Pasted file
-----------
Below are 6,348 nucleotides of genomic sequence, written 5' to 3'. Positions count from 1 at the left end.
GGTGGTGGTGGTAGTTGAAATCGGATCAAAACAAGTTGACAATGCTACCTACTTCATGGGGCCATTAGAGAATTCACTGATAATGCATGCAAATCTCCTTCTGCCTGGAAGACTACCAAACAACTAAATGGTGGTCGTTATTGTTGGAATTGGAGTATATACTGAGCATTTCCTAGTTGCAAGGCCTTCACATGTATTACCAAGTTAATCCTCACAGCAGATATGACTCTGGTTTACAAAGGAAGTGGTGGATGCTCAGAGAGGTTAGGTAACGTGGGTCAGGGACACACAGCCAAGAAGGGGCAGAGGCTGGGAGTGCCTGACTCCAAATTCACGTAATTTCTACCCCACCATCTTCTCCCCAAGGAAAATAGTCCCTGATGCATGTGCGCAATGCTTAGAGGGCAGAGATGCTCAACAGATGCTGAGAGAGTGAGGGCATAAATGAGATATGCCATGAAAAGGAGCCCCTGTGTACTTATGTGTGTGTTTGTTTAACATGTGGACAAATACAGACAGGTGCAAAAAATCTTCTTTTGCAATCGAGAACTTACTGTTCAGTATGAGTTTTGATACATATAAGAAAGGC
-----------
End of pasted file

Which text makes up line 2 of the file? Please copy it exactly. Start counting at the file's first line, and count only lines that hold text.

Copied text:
GGTGGTGGTGGTAGTTGAAATCGGATCAAAACAAGTTGACAATGCTACCTACTTCATGGGGCCATTAGAGAATTCACTGATAATGCATGCAAATCTCCTTCTGCCTGGAAGACTACCAAACAACTAAATGGTGGTCGTTATTGTTGGAATTGGAGTATATACTGAGCATTTCCTAGTTGCAAGGCCTTCACATGTATTACCAAGTTAATCCTCACAGCAGATATGACTCTGGTTTACAAAGGAAGTGGTGGATGCTCAGAGAGGTTAGGTAACGTGGGTCAGGGACACACAGCCAAGAAGGGGCAGAGGCTGGGAGTGCCTGACTCCAAATTCACGTAATTTCTACCCCACCATCTTCTCCCCAAGGAAAATAGTCCCTGATGCATGTGCGCAATGCTTAGAGGGCAGAGATGCTCAACAGATGCTGAGAGAGTGAGGGCATAAATGAGATATGCCATGAAAAGGAGCCCCTGTGTACTTATGTGTGTGTTTGTTTAACATGTGGACAAATACAGACAGGTGCAAAAAATCTTCTTTTGCAATCGAGAACTTACTGTTCAGTATGAGTTTTGATACATATAAGAAAGGC